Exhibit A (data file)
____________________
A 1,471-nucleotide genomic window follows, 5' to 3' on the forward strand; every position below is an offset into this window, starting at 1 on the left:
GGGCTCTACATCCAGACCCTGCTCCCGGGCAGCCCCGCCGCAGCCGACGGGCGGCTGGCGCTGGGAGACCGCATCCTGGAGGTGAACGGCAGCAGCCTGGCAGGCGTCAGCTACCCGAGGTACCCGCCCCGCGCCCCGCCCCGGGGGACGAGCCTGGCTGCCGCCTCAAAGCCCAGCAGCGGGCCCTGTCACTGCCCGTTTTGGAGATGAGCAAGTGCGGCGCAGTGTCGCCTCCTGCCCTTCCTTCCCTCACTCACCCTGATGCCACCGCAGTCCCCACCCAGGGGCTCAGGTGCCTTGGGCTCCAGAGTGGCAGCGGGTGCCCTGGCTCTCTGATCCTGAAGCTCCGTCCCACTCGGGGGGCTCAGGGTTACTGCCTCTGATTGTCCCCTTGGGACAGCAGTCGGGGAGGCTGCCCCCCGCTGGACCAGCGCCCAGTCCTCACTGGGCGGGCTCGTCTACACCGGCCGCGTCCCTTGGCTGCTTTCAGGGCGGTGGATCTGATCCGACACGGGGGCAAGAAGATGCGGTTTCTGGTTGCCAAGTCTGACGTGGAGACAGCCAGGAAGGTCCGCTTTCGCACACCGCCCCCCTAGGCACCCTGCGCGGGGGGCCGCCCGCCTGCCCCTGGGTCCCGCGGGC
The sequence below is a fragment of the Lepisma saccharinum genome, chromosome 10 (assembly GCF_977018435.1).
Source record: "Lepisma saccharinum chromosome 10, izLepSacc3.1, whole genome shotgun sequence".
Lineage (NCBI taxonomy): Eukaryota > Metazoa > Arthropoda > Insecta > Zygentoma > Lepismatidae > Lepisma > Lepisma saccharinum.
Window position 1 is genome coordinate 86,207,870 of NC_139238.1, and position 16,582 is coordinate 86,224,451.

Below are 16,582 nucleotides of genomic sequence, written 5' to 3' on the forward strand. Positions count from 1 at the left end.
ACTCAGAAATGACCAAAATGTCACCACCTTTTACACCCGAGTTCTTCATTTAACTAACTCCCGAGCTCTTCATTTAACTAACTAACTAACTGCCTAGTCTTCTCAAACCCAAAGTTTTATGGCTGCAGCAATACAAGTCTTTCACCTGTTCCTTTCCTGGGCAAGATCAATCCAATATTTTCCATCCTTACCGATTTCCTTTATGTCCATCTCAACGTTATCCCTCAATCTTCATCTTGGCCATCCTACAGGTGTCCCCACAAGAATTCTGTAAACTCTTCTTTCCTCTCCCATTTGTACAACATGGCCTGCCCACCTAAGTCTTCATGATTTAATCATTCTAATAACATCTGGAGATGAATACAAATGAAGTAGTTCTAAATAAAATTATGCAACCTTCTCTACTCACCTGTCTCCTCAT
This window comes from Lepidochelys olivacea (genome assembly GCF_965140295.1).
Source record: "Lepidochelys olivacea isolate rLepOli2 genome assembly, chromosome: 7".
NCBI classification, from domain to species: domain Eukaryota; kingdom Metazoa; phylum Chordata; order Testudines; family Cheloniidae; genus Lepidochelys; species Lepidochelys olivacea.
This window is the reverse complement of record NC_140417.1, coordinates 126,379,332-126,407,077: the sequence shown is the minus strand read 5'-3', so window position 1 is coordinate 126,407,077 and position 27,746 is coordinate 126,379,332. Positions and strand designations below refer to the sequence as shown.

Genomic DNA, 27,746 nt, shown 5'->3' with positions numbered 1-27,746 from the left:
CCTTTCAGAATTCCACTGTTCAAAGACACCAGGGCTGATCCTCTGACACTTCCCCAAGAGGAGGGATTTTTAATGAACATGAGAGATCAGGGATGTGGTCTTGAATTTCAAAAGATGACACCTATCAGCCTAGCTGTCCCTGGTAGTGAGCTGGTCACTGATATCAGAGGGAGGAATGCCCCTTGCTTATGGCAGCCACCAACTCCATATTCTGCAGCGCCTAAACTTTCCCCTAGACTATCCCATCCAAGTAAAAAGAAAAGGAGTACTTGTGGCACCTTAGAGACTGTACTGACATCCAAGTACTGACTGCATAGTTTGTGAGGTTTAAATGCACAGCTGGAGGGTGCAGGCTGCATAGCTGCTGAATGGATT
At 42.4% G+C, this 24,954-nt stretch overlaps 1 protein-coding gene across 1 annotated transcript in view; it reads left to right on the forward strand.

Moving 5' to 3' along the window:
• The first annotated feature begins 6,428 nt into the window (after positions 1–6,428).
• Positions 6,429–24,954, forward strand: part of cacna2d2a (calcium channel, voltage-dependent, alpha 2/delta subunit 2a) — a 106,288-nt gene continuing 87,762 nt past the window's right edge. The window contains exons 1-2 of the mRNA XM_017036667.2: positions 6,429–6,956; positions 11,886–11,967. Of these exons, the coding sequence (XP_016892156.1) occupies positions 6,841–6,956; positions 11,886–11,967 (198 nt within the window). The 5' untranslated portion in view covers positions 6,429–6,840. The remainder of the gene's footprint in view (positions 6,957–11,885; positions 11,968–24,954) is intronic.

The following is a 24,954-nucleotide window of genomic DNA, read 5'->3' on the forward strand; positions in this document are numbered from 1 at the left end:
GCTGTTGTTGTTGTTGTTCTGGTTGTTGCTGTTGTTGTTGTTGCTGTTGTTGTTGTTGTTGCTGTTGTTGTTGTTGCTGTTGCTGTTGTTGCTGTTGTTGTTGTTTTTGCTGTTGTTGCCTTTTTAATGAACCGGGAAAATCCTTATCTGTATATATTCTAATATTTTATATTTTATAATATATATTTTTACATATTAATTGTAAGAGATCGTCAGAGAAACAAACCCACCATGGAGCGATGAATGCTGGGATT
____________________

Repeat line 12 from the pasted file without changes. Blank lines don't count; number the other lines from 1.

This window is the reverse complement of record NC_140417.1, coordinates 126,379,332-126,407,077: the sequence shown is the minus strand read 5'-3', so window position 1 is coordinate 126,407,077 and position 27,746 is coordinate 126,379,332. Positions and strand designations below refer to the sequence as shown.